Mortal Kombat Legends: Scorpion’s Revenge helms one other fatal flaw: the story. Obviously, this film is going for an origin story of MK’s most iconic character, so we’re going to get a lot of information fans already know, and at the end of the day, that’s all we get except for the grizzly violence. Once again, we get another retelling of the first Mortal Kombat tournament that all of the now-iconic characters partook in back in the first game. For those unaware, Mortal Kombat fans have seen the events of the initial game not only portrayed in said first game, but the first live-action film, the ninth game of the franchise (I’m not kidding), and this movie, as well as being referenced near countless times in all other forms of Mortal Kombat media. Frankly, I’m sick and tired of seeing the same story told over and over again. Scorpion’s Revenge does streamline the story considerably to get to the point, making small changes here and there, but the few changes that are made act as a double-edged sword; on the one hand, it quickens the film to a degree that we can just get to the point faster and roll credits at a respectable timeframe, but on the other, we get moments of characters just teleporting to locations for their fights, and the Mortal Kombat tournament as a whole is seemingly forgotten about for nearly the entire second act. Also, our title character is completely forgotten for a considerable amount of the film. If you’re heading into this film thinking you’re getting a sole Scorpion tale, you’ll be viewing his origin story at the beginning of the film, however, the spotlight is frequently ripped from him to showcase other characters through the rest of the narrative. I understand that when we’re seemingly adapting the first game’s story yet again that there are more characters at play than just Scorpion, yet this is Scorpion’s movie, not Sonya’s, Liu Kang’s, or Jonny Cage’s.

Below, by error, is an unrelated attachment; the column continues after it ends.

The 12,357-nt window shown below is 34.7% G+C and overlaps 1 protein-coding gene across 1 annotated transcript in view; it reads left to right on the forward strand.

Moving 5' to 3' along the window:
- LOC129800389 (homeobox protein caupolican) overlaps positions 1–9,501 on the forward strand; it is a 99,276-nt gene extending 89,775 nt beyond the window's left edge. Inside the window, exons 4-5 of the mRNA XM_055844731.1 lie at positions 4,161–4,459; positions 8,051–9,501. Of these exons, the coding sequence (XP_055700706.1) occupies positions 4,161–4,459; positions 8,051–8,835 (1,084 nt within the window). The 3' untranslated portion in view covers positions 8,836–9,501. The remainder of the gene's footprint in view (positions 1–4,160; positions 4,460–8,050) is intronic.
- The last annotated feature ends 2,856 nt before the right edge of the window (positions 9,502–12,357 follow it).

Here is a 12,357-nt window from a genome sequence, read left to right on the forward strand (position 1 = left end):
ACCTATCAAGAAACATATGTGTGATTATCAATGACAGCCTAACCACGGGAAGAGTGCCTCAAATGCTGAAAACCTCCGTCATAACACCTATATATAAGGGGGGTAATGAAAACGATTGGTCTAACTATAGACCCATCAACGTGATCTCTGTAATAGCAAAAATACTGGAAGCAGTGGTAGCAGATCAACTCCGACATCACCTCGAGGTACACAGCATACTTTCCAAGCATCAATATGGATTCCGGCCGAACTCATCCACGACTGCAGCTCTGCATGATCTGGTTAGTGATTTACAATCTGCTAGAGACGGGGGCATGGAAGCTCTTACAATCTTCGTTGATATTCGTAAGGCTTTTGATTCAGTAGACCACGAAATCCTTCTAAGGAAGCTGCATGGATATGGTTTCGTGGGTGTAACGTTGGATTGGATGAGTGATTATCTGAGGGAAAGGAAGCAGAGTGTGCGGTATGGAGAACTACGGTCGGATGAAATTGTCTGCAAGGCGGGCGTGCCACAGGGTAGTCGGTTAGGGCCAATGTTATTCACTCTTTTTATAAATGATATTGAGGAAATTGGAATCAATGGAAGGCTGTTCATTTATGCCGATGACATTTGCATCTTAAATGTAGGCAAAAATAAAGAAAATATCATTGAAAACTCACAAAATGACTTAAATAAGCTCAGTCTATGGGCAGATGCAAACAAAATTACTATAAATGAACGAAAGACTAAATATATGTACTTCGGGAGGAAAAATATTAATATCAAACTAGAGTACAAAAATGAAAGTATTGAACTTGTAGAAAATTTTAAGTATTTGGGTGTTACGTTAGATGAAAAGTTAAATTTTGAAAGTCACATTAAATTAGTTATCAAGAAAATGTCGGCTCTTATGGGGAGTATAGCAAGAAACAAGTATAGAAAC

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Johnny Cage, Sonya Blade, and Liu Kang (left to right)

While there are considerable pacing and story issues in Scorpion’s Revenge, there’s a bit to admire when looking at the film’s diversity. Mortal Kombat always had a major strength as a game franchise by having a large roster of diverse characters from different races, genders, or other origins, but we often found our female characters consistently dressed in rather sexist attire. Scorpion’s Revenge remedies this long-standing issue by taking character design cues from the most recent Mortal Kombat game: MK 11, where female characters wear real clothes this time around, and not strips of fabric that are one rip away from going X-rated. The character of Sonya Blade also receives a retooling in this film, not just giving her more to wear, but also helming a small arc about her overcoming continuous sexism in her daily life; the solution is seemingly always a fist to the face or a foot to the groin, but she’s never been more fierce in this franchise.

Scorpion’s Revenge boasts a rather great voice cast to add to the whole shebang, with consistently great performances from everyone, yet there’s a slight lack of diversity in the voice cast. Plenty of POCs are given some side roles, including roles for Black and Asian actors, and we do get Sonya as one of the leading ensemble characters. Sadly, some of the Asian character roles are filled by white voice actors, such as Kitana, Shang Tsung, and even our title character: Scorpion. An argument can be made that Kitana’s role is so minor that it may not be too much of an issue, yet Shang Tsung and of course, Scorpion are prominently featured throughout the movie.

Mortal kombat revenge

If you’re in the market for visceral, gory action, Mortal Kombat: Scorpion’s Revenge will more than suffice. Fans of the series will get some fanservice, and series newcomers will get an insight into Mortal Kombat’s most iconic fighter and other major players. Keep in mind that although the animation is rather fantastic for an animated film, you’re going to need a strong stomach to endure the ceaseless gore that’s to come.

-Ethan Parker